Is there anyone here who is still riding and who’s had SI joint fusion surgery? I have a lot of research to do for myself before I make any decision. But I would like to know from riders if they’ve had this done and did it work, and can you still ride? My only goal is to be comfortable for walking trail rides. I am concerned about what the fusion does to your range of motion. I want to be able to sit on my horse, ride a bike, go for hikes, etc., and be able to MOVE. Please let me know your experiences.
Had the fusion surgery almost 10 years ago at L4 - L5, replaced with cages, then attached to the vertebrae above and below site, plus laminectomy. I re-located in order to swim / deep water exercise as many days as possible now (5-7 days per week). Gave up the riding after continuing to try the first couple years. Too painful for days after, did not handle the meds needed to alleviate the pain and still be able to function. I do know someone who rides for para with same surgery, but functions the rest of the time with meds from a wheelie chair, what works for you is what you have to figure out.
Neurosurgeon thought I might get 3-4 more years of mobility from surgery, so I beat that but the price was no riding. Be prepared for life to change. And the docs said that wherever I was in six to 12 months was how it would be - docs were wrong. I continued to improve, get stronger in my core, less foot drop for 5 plus years, but again not riding and with a helluva lot of work. Everyone is different, don’t let them limit you, listen to your body
Are you referring to the sacro-iliac joint (SI joint)?
Hi—Yes! I do specifically mean the sacroiliac (SI) joints.
The SI joints do not have much motion so I would not worry about any loss of range of motion,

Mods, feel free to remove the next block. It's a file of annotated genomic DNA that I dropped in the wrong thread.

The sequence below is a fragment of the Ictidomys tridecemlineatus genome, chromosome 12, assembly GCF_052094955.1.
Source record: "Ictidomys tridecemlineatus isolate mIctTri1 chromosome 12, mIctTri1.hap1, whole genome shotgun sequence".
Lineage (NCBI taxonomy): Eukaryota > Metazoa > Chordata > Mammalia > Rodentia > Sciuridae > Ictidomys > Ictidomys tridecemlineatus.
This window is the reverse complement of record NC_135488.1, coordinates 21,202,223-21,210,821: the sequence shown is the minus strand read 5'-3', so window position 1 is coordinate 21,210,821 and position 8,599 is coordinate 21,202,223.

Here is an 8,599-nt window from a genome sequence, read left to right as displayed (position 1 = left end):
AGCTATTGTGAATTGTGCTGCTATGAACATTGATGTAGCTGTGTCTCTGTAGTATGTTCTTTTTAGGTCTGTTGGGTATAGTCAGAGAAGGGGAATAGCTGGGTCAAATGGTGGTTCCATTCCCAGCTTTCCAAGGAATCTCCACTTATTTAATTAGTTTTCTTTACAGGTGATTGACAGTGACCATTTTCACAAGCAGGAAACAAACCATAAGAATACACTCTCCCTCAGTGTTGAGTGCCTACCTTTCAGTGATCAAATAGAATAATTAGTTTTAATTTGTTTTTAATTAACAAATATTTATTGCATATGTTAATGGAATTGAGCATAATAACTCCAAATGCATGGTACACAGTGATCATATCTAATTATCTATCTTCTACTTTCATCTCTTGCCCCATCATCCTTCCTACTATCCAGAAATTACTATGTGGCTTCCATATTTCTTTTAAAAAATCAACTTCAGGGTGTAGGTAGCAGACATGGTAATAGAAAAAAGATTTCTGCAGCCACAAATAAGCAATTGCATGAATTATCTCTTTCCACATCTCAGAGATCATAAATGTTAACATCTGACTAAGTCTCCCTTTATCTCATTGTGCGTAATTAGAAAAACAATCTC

I had this surgery in 2016.
It took a lot longer to heal from than I had anticipated, I still am very restricted in what I can do. I struggle to sit in certain positions, hiking is really a no-go for me, and cannot work in the career I had during the accident.
However, I can still ride horses. I was not riding at the time of the accident that caused my injuries, but started again a little over a year ago. I rode my entire childhood and early 20s with essentially a little over a decade unable to access horses except occasionally.
I ride 5 or more times a week now for over an hour at a time. I have to listen to my body for sure and I always, always wear a protective vest now. I worked up slowly to it, but I can WTC and do dressage, though I’ll never jump again because of the risk. I make sure to pay extra attention to my position, and the attitude of my (admittedly high-strung) horses before I get on, situational awareness is key to staying safe for me. Heck, I can even mount from the ground again which surprised me!
A lot of physical therapy, yoga (definitely with modified poses), rest, and progressive exercise helped me become more functional, but I still have a lot of back pain years later. I feel like the doctors understated the healing time. Standing on a balance board has helped a lot as well.
It’s not necessarily the end of riding. It just takes a lot more to get to that point. Things are harder but it makes me really take stock of what is important and what I am willing to push myself to do. The horses are my main motivation in attempting to overcome my physical deficits. Be willing to give yourself a lot of time, and do not rush anything.
Thank you SO much for sharing your experience! I have a lot of thinking to do, but I’m at the point where injections don’t last, three surgical ryzotomies have not lasted, and Rxs really don’t get me anywhere, either. Physical therapy without doing any of those things I just mentioned just leaves me in more pain. I would be thrilled if I could walk, trot and canter again, but really all I want to be able to do is enjoy walking trail rides. And sit on a couch or in a car/plane without pain, sit through a movie, go hiking, ride my bike fun fun, etc.